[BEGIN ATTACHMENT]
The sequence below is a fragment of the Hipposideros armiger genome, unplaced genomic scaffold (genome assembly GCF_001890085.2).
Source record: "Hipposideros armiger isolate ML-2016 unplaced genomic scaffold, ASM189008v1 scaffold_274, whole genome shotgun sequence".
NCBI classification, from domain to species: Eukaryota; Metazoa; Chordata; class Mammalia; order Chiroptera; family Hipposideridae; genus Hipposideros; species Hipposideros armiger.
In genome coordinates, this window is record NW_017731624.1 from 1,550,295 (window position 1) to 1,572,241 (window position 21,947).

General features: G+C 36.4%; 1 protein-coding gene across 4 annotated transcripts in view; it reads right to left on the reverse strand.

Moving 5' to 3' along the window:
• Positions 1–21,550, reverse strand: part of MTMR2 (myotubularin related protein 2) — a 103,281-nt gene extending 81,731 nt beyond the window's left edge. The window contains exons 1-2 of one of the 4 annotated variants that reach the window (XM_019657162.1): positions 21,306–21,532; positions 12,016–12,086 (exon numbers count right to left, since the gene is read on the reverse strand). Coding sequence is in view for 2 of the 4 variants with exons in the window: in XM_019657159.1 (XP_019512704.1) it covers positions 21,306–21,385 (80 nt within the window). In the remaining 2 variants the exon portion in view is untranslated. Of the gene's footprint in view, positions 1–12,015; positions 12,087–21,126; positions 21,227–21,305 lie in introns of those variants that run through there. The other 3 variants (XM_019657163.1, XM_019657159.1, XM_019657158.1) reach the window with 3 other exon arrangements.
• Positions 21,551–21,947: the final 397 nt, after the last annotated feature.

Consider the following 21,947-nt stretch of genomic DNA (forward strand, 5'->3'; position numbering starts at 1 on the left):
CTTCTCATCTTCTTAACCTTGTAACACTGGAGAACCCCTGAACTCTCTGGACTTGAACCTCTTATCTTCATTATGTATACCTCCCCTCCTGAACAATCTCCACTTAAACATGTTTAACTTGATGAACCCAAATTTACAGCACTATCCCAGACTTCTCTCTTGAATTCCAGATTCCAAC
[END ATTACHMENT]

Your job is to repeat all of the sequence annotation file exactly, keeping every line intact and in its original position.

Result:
The sequence below is a fragment of the Hipposideros armiger genome, unplaced genomic scaffold (genome assembly GCF_001890085.2).
Source record: "Hipposideros armiger isolate ML-2016 unplaced genomic scaffold, ASM189008v1 scaffold_274, whole genome shotgun sequence".
NCBI classification, from domain to species: Eukaryota; Metazoa; Chordata; class Mammalia; order Chiroptera; family Hipposideridae; genus Hipposideros; species Hipposideros armiger.
In genome coordinates, this window is record NW_017731624.1 from 1,550,295 (window position 1) to 1,572,241 (window position 21,947).

General features: G+C 36.4%; 1 protein-coding gene across 4 annotated transcripts in view; it reads right to left on the reverse strand.

Moving 5' to 3' along the window:
• Positions 1–21,550, reverse strand: part of MTMR2 (myotubularin related protein 2) — a 103,281-nt gene extending 81,731 nt beyond the window's left edge. The window contains exons 1-2 of one of the 4 annotated variants that reach the window (XM_019657162.1): positions 21,306–21,532; positions 12,016–12,086 (exon numbers count right to left, since the gene is read on the reverse strand). Coding sequence is in view for 2 of the 4 variants with exons in the window: in XM_019657159.1 (XP_019512704.1) it covers positions 21,306–21,385 (80 nt within the window). In the remaining 2 variants the exon portion in view is untranslated. Of the gene's footprint in view, positions 1–12,015; positions 12,087–21,126; positions 21,227–21,305 lie in introns of those variants that run through there. The other 3 variants (XM_019657163.1, XM_019657159.1, XM_019657158.1) reach the window with 3 other exon arrangements.
• Positions 21,551–21,947: the final 397 nt, after the last annotated feature.

Consider the following 21,947-nt stretch of genomic DNA (forward strand, 5'->3'; position numbering starts at 1 on the left):
CTTCTCATCTTCTTAACCTTGTAACACTGGAGAACCCCTGAACTCTCTGGACTTGAACCTCTTATCTTCATTATGTATACCTCCCCTCCTGAACAATCTCCACTTAAACATGTTTAACTTGATGAACCCAAATTTACAGCACTATCCCAGACTTCTCTCTTGAATTCCAGATTCCAAC